Bezout's Theorem is an important theorem in algebraic geometry. It is far more general than what is presented here. It is, however, useful to look at this specific case of the theorem when we have two curves in a plane and want to know how they intersect.

**Definition.** The degree of a polynomial in two variables on the form *x*^{r}*y*^{s} + *x*^{r-1}*y*^{s-1} + ... + a = 0 is max(r_{i} + s_{j}).

**Example.** *x*^{2}*y* + *y* = 0 has degree 3.

**Definition.** The degree of a curve is equal to the degree of the polynomial that defines the curve. Bezout's Theorem. If we have two curves of degree r and s, they will meet in exactly r*s points in **C**^{2} - the plane of complex numbers.

**Example.** Let us consider the two curves given by the polynomial equations *x*^{2} - *y* = 0 and *x* + 2 - *y* = 0. The degrees of these polynomials are 2 and 1 respectively and hence so are the degrees of the corresponding curves. Bezout's Theorem tells us that the curves intersect in exactly 2 * 1 = 2 points.

Let us first do this algebraically. To find how the two curves meet, we must set the two polynomials equal to each other and solve the resulting equation.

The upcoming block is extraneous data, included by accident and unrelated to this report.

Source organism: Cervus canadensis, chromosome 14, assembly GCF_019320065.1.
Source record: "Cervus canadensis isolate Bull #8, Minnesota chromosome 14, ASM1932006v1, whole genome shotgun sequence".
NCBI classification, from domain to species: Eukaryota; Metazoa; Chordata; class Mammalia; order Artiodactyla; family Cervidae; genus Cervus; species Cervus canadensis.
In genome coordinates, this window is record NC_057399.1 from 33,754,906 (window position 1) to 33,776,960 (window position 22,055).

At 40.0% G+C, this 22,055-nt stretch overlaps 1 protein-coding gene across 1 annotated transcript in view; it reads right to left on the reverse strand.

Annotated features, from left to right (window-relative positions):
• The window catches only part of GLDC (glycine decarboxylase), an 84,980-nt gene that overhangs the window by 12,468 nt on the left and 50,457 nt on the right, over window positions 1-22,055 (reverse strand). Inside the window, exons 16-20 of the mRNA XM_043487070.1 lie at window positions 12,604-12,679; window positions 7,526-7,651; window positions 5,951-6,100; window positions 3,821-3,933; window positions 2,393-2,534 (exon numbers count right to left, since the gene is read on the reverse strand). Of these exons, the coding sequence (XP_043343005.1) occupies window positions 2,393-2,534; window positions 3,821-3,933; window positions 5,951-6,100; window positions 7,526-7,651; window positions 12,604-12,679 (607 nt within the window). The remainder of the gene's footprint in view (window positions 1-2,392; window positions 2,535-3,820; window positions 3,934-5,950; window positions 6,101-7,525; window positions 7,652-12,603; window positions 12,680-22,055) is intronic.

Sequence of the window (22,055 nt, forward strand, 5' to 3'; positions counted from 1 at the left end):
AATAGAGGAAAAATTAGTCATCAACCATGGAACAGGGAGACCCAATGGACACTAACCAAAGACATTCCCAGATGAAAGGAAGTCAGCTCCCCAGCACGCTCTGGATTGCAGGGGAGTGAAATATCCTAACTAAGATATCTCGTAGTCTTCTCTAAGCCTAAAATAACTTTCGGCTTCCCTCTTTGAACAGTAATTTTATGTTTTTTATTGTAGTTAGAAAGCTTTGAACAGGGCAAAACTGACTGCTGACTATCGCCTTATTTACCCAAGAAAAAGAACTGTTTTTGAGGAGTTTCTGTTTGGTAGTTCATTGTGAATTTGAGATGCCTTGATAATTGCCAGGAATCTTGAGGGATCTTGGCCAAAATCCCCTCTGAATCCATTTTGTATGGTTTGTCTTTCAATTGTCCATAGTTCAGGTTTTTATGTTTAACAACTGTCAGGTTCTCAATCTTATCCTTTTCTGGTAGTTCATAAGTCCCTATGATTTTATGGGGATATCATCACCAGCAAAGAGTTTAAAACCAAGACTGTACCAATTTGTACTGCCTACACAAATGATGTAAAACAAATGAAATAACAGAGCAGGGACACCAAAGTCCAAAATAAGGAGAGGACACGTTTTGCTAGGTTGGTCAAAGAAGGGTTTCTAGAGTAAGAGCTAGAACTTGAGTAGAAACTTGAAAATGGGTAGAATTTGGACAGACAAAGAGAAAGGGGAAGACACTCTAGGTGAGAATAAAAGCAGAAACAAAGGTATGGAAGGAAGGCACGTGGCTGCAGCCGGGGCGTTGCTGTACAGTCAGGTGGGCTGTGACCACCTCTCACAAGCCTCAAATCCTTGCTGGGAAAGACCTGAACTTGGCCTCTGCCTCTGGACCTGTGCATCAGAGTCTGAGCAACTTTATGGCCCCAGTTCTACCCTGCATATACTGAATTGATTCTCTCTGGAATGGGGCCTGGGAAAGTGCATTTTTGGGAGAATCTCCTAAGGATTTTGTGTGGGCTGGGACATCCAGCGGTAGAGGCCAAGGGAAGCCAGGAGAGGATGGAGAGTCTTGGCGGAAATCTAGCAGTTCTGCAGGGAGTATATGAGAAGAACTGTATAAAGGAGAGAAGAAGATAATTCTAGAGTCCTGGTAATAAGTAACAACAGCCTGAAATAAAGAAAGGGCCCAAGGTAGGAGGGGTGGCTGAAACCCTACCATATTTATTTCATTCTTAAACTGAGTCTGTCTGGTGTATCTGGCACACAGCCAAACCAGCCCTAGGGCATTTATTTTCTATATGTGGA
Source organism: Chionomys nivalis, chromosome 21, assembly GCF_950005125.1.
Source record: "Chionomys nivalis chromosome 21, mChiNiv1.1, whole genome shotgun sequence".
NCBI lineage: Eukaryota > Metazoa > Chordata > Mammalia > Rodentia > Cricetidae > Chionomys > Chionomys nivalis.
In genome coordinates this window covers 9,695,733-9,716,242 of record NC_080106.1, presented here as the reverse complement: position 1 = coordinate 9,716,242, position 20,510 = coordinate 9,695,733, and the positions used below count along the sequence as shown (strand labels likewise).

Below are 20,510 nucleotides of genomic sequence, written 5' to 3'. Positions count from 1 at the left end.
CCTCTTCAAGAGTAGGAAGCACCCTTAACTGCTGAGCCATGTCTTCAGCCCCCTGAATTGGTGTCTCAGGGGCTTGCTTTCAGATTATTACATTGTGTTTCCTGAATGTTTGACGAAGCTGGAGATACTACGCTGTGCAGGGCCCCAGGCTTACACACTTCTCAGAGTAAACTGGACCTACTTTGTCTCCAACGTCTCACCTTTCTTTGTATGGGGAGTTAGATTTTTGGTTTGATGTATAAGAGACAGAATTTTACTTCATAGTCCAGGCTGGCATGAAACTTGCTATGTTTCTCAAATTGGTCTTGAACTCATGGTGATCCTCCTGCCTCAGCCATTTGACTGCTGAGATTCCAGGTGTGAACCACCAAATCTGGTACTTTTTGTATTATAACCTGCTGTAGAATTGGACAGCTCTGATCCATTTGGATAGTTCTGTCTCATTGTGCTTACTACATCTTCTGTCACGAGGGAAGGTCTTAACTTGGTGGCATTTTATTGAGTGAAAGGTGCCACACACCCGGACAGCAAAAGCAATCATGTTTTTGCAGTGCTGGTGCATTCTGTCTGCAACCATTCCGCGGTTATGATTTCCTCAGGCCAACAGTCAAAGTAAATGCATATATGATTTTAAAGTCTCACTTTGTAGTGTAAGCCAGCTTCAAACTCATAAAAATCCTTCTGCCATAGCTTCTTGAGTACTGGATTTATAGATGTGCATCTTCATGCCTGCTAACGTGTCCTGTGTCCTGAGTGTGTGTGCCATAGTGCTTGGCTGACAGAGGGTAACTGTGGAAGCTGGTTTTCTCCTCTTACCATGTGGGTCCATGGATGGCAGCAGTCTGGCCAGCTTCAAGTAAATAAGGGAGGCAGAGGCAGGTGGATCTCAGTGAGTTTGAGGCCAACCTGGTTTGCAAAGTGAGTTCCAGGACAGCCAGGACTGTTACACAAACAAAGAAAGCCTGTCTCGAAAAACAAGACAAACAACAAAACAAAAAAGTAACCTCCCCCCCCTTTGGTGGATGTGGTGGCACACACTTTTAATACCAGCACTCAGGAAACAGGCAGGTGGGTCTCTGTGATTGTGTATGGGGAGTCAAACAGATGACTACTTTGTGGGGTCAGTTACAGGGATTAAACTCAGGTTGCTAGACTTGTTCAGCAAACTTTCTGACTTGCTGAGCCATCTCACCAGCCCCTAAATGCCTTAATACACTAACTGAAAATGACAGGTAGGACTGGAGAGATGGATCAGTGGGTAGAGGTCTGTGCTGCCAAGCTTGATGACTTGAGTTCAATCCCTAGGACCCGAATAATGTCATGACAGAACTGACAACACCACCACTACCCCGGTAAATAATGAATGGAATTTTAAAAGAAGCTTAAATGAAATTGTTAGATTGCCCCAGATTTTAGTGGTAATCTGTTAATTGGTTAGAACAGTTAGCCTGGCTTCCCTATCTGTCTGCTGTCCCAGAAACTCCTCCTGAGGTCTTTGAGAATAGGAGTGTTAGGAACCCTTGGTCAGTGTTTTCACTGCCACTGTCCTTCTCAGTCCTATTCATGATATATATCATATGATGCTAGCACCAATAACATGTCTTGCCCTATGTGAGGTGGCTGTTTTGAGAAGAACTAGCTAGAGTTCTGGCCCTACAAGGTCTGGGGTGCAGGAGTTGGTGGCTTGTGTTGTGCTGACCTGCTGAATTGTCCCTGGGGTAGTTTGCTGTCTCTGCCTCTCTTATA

*x*^{2} - *y* = *x* + 2- *y*

*x*^{2} - *x* - 2 = 0

A second order equation on the form a*x*^{2} + b*x* + c = 0 has two solutions given by

x_{1} = (-b + sqrt(b^{2} - 4ac)) / 2a and x_{2} = (-b + sqrt(b^{2} - 4ac)) / 2a.

We get x_{1} = 1/2 + sqrt(1 - 4(-2))/2 = 1/2 + 3/2 = 2 and x_{2} = -1. We get the points of intersection by inserting these roots in one of the equations for the curves. For example the linear equation gives us y_{1} = x_{1} + 2 = 2+ 2 = 4 and y_{2} = x_{2} + 2 = -1 + 2 = 1.

We now plot the solutions to the two polynomial equations in Figure 1 and observe that the intersections are as predicted by our algebra and the number of intersections are as predicted by Bezout's Theorem. The maximum values for both axes are 5.

Figure 1: The number of intersections between a quadratic and a straight line is 2